What are backdoors ?

A backdoor is a program or a set of related programs that a hacker installs on the victim computer to allow access to the system at a later time. A backdoor’s goal is to remove the evidence of initial entry from the systems log. But a “nice” backdoor will allow a hacker to retain access to a machine it has penetrated even if the intrusion factor has in the meantime been detected by the system administrator. Resetting passwords, changing disk access permissions or fixing original security holes in the hope of remedying the problem may not help.

A trivial example of a backdoor is default BIOS, router or switch passwords set either by careless manufacturers or security administrators.

A hacker could simply add a new user account with administrator privileges and this would be a sort of backdoor, but far less sophisticated and easy detectable.

Adding a new service is the most common technique to disguise backdoors in the Windows operating system. This requires involving tools such as Srvany.exe and Srvinstw.exe that comes with the Resource Kit utility and also with Netcat.exe [1]. The principle of this operation is that the srvany.exe tool is installed as a service and then permits netcat.exe to run as a service. The latter, in turn, listens on an appropriate port for any connection. Once connected, it will have spawned a remote shell on the server (using cmd.exe) and from this moment onwards, a hacker has free reign.

Just before commencing the installation of a backdoor, a hacker must investigate within the server to find activated services. He could simply add a new service and give it an inconspicuous name, but he would be better off choosing a service that never gets used and that is either activated manually or even completely disabled. It is sufficient to remove it using the Srvinstw.exe utility and again to install a new service with the same name.  By doing so, the hacker considerably reduces possibility that the administrator will detect the backdoor during a later inspection. Whenever an event occurs, the system administrator will focus on looking for something odd in the system, leaving all existing services unchecked. From the hacker point of view, it is essential to hide files deeply in system directories to protect them from being detected by the system administrator. In time, a hacker will think of naming the tools to be planted on the server disk. Netcat.exe and Srvany.exe are utilities that are required to run continuously and will be seen in the task manager. Hackers understand that backdoor utilities must have names that will not attract any undue attention. They use the same approach when choosing an appropriate port for a backdoor. For example, port 5555 does not seem to be backdoored for the reason that it could immediately tip off the system administrator.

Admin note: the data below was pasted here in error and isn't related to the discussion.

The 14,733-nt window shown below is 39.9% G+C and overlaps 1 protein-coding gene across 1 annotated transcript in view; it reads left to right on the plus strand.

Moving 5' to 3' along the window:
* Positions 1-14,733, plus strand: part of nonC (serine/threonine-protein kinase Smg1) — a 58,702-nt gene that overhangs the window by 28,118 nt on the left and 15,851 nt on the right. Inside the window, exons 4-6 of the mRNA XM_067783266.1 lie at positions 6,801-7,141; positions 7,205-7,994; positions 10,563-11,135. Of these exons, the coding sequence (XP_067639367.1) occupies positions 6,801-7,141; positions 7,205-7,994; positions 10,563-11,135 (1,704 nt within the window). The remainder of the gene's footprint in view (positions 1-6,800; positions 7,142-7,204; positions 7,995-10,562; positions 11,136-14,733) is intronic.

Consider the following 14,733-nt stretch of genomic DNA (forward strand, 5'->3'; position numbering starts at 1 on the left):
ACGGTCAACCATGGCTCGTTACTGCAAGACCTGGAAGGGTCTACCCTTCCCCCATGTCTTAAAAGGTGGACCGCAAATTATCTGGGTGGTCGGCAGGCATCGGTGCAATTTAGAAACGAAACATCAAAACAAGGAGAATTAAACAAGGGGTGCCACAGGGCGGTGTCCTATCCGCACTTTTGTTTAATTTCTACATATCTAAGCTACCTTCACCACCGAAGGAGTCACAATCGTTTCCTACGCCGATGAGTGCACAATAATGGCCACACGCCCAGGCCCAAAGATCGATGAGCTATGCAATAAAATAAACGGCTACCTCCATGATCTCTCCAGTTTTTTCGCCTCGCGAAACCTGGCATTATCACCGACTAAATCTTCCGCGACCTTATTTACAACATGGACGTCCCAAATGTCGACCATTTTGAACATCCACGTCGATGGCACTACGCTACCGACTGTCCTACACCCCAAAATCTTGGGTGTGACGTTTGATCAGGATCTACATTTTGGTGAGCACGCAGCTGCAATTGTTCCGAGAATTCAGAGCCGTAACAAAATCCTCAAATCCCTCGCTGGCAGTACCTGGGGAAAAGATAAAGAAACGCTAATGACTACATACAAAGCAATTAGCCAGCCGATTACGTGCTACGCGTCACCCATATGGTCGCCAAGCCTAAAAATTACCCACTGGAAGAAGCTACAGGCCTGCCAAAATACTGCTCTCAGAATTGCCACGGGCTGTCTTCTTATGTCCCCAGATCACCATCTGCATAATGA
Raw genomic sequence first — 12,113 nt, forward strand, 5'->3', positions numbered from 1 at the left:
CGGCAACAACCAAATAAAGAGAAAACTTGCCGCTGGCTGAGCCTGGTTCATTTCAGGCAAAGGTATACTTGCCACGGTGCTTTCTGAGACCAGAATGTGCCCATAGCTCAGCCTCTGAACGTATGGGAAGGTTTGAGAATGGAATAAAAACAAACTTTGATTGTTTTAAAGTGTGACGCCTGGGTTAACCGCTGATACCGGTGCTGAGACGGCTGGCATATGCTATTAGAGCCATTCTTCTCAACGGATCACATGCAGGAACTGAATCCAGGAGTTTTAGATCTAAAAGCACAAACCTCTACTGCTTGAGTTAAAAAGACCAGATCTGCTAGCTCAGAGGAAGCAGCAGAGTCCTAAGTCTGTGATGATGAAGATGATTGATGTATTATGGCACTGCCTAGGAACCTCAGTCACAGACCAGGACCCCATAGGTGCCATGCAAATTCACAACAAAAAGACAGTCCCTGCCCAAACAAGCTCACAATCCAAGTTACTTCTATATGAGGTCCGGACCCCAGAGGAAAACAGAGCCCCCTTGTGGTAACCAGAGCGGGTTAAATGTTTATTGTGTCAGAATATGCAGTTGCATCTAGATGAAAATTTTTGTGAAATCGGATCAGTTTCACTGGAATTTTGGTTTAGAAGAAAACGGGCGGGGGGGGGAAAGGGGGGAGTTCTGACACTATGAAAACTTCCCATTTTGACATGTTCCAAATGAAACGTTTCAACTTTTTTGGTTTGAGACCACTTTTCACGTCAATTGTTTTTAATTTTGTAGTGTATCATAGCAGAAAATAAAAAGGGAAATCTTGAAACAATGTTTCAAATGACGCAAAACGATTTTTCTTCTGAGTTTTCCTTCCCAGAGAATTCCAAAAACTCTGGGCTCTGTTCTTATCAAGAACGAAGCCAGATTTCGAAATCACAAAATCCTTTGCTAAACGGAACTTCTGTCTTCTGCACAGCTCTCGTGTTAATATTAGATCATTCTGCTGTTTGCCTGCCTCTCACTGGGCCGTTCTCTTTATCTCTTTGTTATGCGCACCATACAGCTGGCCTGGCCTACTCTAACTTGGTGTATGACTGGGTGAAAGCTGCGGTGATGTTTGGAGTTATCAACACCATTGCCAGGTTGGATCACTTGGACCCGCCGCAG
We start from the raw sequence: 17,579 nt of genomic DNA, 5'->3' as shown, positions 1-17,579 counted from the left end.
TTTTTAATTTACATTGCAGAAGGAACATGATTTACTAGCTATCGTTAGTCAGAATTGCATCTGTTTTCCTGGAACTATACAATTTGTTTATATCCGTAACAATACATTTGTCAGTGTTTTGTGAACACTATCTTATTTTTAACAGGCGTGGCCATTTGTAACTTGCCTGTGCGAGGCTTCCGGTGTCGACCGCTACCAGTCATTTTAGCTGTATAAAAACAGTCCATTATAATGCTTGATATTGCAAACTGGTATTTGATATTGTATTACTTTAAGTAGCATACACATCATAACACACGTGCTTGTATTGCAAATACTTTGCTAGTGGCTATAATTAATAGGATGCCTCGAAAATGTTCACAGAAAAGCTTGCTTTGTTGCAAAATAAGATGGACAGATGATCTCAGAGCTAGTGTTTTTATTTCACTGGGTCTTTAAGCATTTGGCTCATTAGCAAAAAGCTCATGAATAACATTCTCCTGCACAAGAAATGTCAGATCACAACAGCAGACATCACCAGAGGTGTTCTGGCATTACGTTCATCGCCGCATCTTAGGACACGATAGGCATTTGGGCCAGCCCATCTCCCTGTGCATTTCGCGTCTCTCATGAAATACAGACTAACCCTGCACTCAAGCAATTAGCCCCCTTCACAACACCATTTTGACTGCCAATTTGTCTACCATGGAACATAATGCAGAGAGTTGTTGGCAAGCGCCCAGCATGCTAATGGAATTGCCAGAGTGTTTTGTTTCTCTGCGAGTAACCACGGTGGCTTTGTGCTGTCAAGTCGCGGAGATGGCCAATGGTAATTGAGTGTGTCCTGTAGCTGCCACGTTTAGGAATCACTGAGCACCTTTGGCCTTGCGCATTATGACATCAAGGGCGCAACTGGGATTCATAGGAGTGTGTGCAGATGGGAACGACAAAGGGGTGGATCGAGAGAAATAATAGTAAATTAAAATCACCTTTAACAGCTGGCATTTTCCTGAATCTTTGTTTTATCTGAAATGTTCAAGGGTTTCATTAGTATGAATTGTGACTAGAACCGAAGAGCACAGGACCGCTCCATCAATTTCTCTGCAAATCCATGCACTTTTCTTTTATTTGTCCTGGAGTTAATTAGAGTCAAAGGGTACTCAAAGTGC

The technique presented above is very simple but efficient at the same time. It allows a hacker to get back into the machine with the least amount of visibility within the server logs (we are obviously not speaking about situations where extra software is used to monitor traffic and there is an efficient event logging system installed). Moreover, the backdoored service allows the hacker to use higher privileges – in most cases as a System account. This may cause some problems for an intruder because, notwithstanding the highest permissions, the System account has no power outside the machine. Under this account, disk mapping or adding user accounts is not possible. Instead, passwords can be changed and privileges may be assigned to existing accounts. With a backdoor that has captured the system administrator account, no such restrictions exist. The only problem that remains is related to the change of user password, because a password update is required to restart the related service. An administrator will undoubtedly start noticing log errors, once care for event logging and monitoring is provided. The example given above describes a backdoor that is the most dangerous one from the victim system point of view, because anyone can connect to it and obtain the highest permissions with no authentication required. It may be any scriptkiddie using a portscanning tool against computers randomly selected from the Internet.

Hacker–dedicated Web sites give examples of many tools that serve to install backdoors, with the difference that once a connection is established the intruder must login by entering a predefined password. iCMD [2], Tini [3], RemoteNC [4] or WinShell [5] (are examples of tools resembling Telnet.

WinShell program may be used to install certain simple backdoors

I once saw a very interesting script named CGI-backdoor [6]. I considered this to be interesting because an attacker could execute remote commands on the server via WWW. It was a specifically created totally dynamic .asp site written in VBScript (available also in Perl, PHP, Java and C) that enabled one to execute commands on the server using the default command processor cmd.exe. A hacker can exploit this to configure the reverse WWW script on the victim’s system but can only permitted by default with sufficient privileges to the IUSR_MACHINE account. This script can be used without logging at all, thus no traces are left on the system. Its additional advantage is that it does not listen in on any port but translates between the HTML used in WWW pages and the server that runs interactive websites.

In order to create backdoors, hackers can use commercially available tools such as Remote Administrator [7], or free available TightVNC [8], that apart from a full control over the computer also allow one to operate a remote console.